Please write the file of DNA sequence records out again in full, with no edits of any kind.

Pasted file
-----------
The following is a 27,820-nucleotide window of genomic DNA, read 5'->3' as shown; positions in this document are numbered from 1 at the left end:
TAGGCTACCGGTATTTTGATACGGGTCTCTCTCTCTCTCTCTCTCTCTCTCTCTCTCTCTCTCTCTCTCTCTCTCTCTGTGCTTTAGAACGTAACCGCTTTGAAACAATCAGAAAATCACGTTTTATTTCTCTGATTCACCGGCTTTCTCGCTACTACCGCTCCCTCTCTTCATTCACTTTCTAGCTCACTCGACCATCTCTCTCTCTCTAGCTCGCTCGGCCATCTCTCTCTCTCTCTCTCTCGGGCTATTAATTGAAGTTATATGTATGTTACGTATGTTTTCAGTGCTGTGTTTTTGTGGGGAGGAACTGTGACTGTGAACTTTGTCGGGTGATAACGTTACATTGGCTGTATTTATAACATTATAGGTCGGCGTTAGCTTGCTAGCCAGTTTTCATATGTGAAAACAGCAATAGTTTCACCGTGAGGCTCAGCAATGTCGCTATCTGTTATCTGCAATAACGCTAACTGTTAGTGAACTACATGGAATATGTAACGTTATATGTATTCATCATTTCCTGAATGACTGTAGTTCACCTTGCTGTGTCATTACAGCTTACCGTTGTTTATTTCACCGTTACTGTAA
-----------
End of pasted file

The following is a 27,820-nucleotide window of genomic DNA, read 5'->3' as shown; positions in this document are numbered from 1 at the left end:
TAGGCTACCGGTATTTTGATACGGGTCTCTCTCTCTCTCTCTCTCTCTCTCTCTCTCTCTCTCTCTCTCTCTCTCTCTGTGCTTTAGAACGTAACCGCTTTGAAACAATCAGAAAATCACGTTTTATTTCTCTGATTCACCGGCTTTCTCGCTACTACCGCTCCCTCTCTTCATTCACTTTCTAGCTCACTCGACCATCTCTCTCTCTCTAGCTCGCTCGGCCATCTCTCTCTCTCTCTCTCTCGGGCTATTAATTGAAGTTATATGTATGTTACGTATGTTTTCAGTGCTGTGTTTTTGTGGGGAGGAACTGTGACTGTGAACTTTGTCGGGTGATAACGTTACATTGGCTGTATTTATAACATTATAGGTCGGCGTTAGCTTGCTAGCCAGTTTTCATATGTGAAAACAGCAATAGTTTCACCGTGAGGCTCAGCAATGTCGCTATCTGTTATCTGCAATAACGCTAACTGTTAGTGAACTACATGGAATATGTAACGTTATATGTATTCATCATTTCCTGAATGACTGTAGTTCACCTTGCTGTGTCATTACAGCTTACCGTTGTTTATTTCACCGTTACTGTAA